Is the new millennium ready for a gender non-conforming tribal member to lead the Navajo Nation?


Continuing Leadership Development Beyond the University

Thursday, April 11
1 – 2:15 p.m.
Room 224

Summer Wilkie (Citizen of the Cherokee Nation), Bachelor of Science in Civil Engineering, Engineering Master’s student, University of Arkansas; Olivia Morgan (Choctaw Nation Citizen), Bachelor of Arts in Psychological Science, Behavioral Intervention Specialist

Two recent University of Arkansas graduates discuss their leadership experiences as students and their ideas about how to transition leadership skills into the work place and community after graduation.


Indigenous Environment Justice Movement: Students Bringing Awareness to Missing and Murdered Indigenous Women

Thursday, April 11
2:30 – 3:45 p.m.
Room 222

Amanda R. Young (MHA Nation), Master of Arts, Counseling Psychology Doctorial Student, Oklahoma State University; Michael Azarani

Indigenous students advocates sharing their stories and providing information on how to bring awareness for Missing and Murdered Indigenous Women through Environmental Justice Movements.


Lyda Burton Conley, First American Indian Woman Lawyer

Thursday, April 11
2:30 – 3:45 p.m.
Room 223

Kristen Zane (Wyandot Nation of Kansas), Bachelor of Civil Engineering, PE Emeritis, Wyandot Nation of Kansas Director of Special Projects; Holly Zane (Wyandot Nation of Kansas), Wyandot Nation of Kansas Tribal Counsel; Judy Manthe (Wyandot Nation of Kansas), Wyandot Nation of Kansas Secretary, Cemetery Commissioner; Mary (Molly) Zane (Wyandot Nation of Kansas), Student at Texas A&M University

Lyda Burton Conley, Wyandot, was the first woman admitted to the Kansas bar and first Native American woman admitted to argue a case before the US Supreme Court.

Symposium Agenda: Friday, April 12

General Session

Hosted by the American Indian Business Leaders
Friday, April 12
10 – 11:30 a.m.
UC Ballroom

Book signing to follow at Barnes and Noble Bookstore (1st Floor)

Keynote Presentation – Indigenous Women: Community, Society, and Native Well-Being | Sponsored by OK Humanities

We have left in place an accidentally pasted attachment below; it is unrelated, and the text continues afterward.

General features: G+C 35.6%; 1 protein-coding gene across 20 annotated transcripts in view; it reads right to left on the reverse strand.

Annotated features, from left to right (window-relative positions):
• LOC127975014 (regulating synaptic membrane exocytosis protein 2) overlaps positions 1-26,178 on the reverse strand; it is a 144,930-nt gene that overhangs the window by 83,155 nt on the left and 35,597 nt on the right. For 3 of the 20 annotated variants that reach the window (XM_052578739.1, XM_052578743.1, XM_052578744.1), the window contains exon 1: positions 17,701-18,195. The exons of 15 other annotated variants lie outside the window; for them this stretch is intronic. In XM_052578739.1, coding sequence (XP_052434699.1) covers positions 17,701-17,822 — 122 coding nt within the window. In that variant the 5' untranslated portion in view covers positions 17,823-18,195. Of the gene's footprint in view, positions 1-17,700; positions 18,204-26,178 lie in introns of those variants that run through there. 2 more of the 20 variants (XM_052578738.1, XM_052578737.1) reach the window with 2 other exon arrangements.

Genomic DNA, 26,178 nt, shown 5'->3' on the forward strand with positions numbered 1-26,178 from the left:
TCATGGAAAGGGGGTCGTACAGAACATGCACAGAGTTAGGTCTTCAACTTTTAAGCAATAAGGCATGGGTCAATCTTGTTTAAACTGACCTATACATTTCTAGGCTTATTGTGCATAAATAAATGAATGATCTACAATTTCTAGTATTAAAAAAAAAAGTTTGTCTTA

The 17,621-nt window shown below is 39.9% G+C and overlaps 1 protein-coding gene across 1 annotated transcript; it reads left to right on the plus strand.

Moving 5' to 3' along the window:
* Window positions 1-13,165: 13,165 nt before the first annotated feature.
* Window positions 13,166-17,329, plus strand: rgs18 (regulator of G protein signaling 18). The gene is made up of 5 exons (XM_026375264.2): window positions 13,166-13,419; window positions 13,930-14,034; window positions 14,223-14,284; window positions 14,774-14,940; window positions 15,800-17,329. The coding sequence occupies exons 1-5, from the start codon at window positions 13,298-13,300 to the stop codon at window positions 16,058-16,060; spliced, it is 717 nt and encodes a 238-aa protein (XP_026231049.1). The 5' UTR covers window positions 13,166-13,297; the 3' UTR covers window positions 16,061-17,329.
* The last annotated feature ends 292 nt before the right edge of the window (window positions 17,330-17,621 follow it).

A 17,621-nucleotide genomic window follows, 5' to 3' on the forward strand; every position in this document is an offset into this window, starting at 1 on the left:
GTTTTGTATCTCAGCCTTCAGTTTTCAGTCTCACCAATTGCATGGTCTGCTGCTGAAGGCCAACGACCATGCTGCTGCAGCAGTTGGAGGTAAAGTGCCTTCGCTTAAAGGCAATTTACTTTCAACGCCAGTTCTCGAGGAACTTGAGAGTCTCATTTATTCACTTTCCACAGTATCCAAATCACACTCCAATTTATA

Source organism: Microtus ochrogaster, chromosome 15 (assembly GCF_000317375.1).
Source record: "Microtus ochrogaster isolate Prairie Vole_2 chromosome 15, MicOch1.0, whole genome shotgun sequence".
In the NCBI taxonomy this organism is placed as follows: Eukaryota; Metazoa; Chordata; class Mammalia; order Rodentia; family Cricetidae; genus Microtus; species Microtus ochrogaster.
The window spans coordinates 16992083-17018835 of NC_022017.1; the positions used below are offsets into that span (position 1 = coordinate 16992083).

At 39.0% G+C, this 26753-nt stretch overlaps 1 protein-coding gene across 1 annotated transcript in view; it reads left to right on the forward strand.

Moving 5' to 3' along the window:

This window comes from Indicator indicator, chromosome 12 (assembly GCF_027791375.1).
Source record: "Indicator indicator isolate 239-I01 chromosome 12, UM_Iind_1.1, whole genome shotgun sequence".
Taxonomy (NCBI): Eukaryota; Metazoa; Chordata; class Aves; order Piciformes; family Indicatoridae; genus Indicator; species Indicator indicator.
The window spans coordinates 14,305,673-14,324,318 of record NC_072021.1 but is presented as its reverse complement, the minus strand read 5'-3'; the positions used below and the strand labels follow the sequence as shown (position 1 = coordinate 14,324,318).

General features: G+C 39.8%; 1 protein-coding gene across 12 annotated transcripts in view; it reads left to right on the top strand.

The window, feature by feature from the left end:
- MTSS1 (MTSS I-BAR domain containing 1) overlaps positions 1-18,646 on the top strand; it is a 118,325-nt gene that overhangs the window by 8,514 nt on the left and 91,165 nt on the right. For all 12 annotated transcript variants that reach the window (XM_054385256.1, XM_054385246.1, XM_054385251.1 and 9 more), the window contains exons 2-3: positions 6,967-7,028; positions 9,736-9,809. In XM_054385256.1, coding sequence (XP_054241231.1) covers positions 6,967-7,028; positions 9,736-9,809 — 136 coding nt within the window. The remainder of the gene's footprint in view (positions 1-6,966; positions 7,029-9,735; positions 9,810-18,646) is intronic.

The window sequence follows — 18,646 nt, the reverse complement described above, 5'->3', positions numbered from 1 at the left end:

Mary Jo Tippeconnic Fox, PhD, (Comanche/Cherokee), Research Professor, University of Arizona

A focus on the impact of Indigenous women on tribal sovereignty, Nation building, self-determination, and gender issues through activism, education, Indigenous feminism, tribalism, and social justice efforts at the tribal, national and global levels in the 21st century. Highlighting the contributions of a number of Indigenous women to demonstrate their impact upon their communities, society, and Native well-being.


NSU AISES Alumni Luncheon Panel

Friday, April 12
11:30 a.m. – 12:50 p.m.
Redbud Room
Ticket required ($10), limited seating. To purchase a ticket please visit the registration area.

Panelists: Stephn Drywater, MD, Emergency Medicine, Cherokee Nation W. W. Hastings Hospital; Sam Frazier, Geographical Information Systems Tech, Geospatial Department, Chickasaw Nation; Dr. Scott Williams, DDS, Commander, USPHS, Pediatric Dental Officer, Claremore Indian Hospital, IHS National Pediatric Dental Co-Consultant; Feather Smith-Trevino, Cultural Biologist, The Secretary of Natural Resources Office, Cherokee Nation; Sara Snell, PhD, Scientist, Process Development, Cytovance Biologics

The Northeastern State University American Indian Science and Engineering Society (AISES) chapter invite you to attend their alumni panel luncheon. Former AISES members will share their academic and professional journey and experiences within their field. Tickets are required for this event and can be purchased at the registration area located on the 2nd floor of the University Center. Tickets are $10 per person.


Resisting Conformity: Indigenous Women and the Pursuit of College Education

Friday, April 12
1 – 1:50 p.m.
Room 222

Jennifer Talerico-Brown, PhD Candidate, University of California-Riverside; Alicia Nevaquaya (Choctaw), Associate Professor, Chair of American Indian Studies, Bacone College; Russell Lawson, PhD, Instructor, Northeastern State University

This panel features the experiences and histories of Indigenous women pursuing higher education at Bacone College in northeastern Oklahoma since the early twentieth century.


Cherokee Trivia Night

Friday, April 12
1 – 1:50 p.m.
Room 223

Shanista Cloud (Cherokee Nation), Bachelor of Arts, Cherokee Cultural Studies, Outreach Coordinator, Cherokee Heritage Center

Cherokee Trivia Night is a chance for members of the community to gather together and stretch their mental muscle. Teams will compete to see who has stored up the most knowledge of all things Cherokee. From history and language, to celebrities and food, Trivia Night will cover a wide range of topics all relating to Cherokees. This is a chance to come together, invite new people to the Cherokee Heritage Center, and provide a fun, light-hearted event for all ages.